EYEWITNESS LOCAL NEWSCOLD CASE CRACKED
from Eyewitness News Online
14 Year Old Charleston Murder Case Cracked By DNA Hit
Reported by: Leslie Rubin
Videographer: Matt Durrett
Web Producer: Leslie Rubin
Reported: Jan. 18, 2013 6:09 PM EST
Updated: Jan. 18, 2013 6:22 PM EST
Charleston , Kanawha County , West Virginia
Almost 14 years later and a Charleston cold case is cracked wide open. DNA evidence took police straight to the man they say killed a woman and left her naked body along a busy road in 1999.
Now, the family of Terry Clark can breathe a long awaited sigh of relief that her alleged killer will pay for what police say he did all of those years ago.
"Her death was very violent," explains Lt. Steve Cooper of the Charleston Police Department. Clark, 41, was found beaten and strangled alongside a Roane County road in May 1999.
Police believe Clark was murdered inside her Lewis Street apartment before she was dumped along Route 119 outside of Walton.
"It was a case that I always wanted to solve and a lot of work went into it," Cooper says.
For years, Cooper tried to piece together the puzzle and figure out who wanted Clark dead and why. Suspects were questioned and let go because their DNA didn't match what was found inside her apartment and on her body.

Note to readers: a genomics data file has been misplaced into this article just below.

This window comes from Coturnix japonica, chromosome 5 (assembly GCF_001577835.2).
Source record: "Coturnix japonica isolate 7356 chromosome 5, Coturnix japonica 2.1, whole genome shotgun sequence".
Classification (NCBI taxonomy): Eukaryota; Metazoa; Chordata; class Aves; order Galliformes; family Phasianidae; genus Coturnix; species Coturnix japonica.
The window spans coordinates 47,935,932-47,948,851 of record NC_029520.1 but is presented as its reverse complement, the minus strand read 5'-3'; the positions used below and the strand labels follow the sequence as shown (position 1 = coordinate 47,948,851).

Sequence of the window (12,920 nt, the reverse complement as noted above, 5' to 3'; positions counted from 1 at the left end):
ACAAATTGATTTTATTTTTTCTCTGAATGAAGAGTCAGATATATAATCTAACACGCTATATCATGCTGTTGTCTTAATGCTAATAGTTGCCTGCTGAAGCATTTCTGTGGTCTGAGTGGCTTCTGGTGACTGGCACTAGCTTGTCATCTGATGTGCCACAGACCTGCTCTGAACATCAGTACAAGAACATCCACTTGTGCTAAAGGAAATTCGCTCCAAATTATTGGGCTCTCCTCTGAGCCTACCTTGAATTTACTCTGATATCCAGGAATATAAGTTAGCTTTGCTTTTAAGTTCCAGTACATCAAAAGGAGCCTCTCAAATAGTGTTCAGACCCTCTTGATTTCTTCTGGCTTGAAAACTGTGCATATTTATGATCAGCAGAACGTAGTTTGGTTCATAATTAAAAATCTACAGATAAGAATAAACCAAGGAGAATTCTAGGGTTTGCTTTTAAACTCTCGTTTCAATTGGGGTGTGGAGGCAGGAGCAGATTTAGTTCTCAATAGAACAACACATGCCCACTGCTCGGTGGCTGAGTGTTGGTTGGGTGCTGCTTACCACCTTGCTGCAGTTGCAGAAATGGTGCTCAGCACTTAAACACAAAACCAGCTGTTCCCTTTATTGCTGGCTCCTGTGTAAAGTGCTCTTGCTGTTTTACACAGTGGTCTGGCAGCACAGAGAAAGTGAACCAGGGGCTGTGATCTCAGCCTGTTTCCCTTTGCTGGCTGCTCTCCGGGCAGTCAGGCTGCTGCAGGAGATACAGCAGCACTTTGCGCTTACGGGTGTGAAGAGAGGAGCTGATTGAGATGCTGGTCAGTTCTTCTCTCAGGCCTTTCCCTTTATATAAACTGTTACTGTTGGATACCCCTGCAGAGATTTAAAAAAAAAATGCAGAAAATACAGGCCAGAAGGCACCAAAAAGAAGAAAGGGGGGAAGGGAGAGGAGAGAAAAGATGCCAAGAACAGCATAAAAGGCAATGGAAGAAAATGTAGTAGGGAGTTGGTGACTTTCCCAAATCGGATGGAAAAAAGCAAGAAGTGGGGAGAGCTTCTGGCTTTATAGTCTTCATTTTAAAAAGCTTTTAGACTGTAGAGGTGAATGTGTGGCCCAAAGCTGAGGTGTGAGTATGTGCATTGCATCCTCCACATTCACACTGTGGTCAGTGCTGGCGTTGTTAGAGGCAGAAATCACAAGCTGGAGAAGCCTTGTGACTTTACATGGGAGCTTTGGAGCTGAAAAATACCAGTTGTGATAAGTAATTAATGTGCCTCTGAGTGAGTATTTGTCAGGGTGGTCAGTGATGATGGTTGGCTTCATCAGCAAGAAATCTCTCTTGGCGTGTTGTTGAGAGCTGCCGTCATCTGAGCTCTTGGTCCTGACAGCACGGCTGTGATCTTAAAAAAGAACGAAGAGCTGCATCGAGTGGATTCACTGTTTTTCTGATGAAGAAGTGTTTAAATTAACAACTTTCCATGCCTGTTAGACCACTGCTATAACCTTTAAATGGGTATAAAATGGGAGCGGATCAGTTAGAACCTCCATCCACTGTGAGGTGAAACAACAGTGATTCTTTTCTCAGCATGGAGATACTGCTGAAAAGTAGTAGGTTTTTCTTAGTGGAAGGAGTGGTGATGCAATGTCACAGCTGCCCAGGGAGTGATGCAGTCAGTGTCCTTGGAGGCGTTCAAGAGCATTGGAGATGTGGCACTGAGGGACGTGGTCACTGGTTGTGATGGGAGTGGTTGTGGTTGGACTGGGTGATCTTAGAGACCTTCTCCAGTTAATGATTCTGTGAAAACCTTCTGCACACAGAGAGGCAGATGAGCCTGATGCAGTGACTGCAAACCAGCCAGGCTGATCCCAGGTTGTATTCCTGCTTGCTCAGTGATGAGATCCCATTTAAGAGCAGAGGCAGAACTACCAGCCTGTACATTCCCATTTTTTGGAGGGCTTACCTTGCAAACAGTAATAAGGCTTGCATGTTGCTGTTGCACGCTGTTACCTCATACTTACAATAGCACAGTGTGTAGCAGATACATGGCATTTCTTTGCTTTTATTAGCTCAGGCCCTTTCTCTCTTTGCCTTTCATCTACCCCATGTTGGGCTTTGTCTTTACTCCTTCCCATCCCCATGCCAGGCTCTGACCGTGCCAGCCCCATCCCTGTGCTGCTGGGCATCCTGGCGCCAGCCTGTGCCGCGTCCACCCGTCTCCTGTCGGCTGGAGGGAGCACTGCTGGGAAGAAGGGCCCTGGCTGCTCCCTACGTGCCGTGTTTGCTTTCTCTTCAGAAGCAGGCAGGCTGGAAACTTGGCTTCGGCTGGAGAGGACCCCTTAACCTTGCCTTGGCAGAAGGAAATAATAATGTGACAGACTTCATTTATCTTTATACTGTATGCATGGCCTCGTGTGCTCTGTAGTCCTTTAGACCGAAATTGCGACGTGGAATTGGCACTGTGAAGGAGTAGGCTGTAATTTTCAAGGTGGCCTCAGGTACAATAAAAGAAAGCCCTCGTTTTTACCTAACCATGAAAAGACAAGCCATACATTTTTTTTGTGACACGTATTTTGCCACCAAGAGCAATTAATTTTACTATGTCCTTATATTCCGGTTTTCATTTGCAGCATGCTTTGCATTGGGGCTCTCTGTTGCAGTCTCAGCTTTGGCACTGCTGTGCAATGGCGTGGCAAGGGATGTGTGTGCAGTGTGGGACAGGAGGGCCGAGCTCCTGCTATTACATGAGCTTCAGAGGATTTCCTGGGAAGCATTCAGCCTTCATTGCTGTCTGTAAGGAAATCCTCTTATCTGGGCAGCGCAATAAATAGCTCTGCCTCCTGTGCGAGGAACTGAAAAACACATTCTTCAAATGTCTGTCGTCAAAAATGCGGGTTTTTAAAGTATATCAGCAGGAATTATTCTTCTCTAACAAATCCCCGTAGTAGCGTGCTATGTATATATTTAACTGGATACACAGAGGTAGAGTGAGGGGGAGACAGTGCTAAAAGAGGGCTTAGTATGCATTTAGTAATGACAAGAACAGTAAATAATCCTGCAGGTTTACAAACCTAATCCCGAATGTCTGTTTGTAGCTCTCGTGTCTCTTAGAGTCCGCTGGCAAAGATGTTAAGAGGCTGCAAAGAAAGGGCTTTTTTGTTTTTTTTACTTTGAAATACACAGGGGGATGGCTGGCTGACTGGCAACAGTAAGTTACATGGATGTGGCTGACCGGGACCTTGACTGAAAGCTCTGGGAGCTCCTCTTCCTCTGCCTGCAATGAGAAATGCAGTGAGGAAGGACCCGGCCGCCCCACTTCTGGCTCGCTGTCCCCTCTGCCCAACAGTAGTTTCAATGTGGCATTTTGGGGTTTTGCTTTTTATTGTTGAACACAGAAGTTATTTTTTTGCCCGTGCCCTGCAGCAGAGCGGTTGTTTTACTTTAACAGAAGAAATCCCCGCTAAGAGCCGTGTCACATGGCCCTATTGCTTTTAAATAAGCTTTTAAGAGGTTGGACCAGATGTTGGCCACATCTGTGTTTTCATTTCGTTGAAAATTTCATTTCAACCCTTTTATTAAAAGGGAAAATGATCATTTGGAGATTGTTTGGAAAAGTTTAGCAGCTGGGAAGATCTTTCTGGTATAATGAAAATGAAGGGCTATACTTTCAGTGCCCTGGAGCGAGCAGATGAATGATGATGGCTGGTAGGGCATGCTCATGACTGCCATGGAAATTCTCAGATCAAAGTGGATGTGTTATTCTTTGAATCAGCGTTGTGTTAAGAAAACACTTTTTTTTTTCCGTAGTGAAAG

"We did have good DNA at the scene of the crime from whoever the suspect was that had killed Ms. Clark," Cooper says.
Little did Cooper know that in a Memphis, Tennessee jail cell sat the man who police say has now confessed to killing Clark. That man is Daniel Turner.
Turner is currently serving federal prison time for guns and meth, and submitted a DNA sample when he started serving his sentence last year.
Back at the West Virginia State Police Crime Lab was the DNA from Clark's murder. Through a system called CODIS, the two samples were a perfect match.
"Due to the manner in which she died and due to the fact that we wanted to get some closure and justice for her and her family it was very exciting to get that news," Cooper says.
A Kanawha County grand jury indicted turner for murder on Friday.
"He actually lived within a couple of miles from where her body was found, said Cooper.
"As time goes on, cases get weaker, however when you do come up with enough evidence to move forward with a prosecution its very gratifying," said Kanawha County Prosecuting Attorney Mark Plants.
A cold case now closed thanks to science, and dedicated investigators who never stopped trying to find her killer.
Eyewitness News spoke with several family members of Clark, they did not wish to go on camera and say they are still dealing with the emotions that are now being brought up again 14 years later. They say they look forward to having their day in court.
Turner will be extradited back to West Virginia and is expected in court in February.
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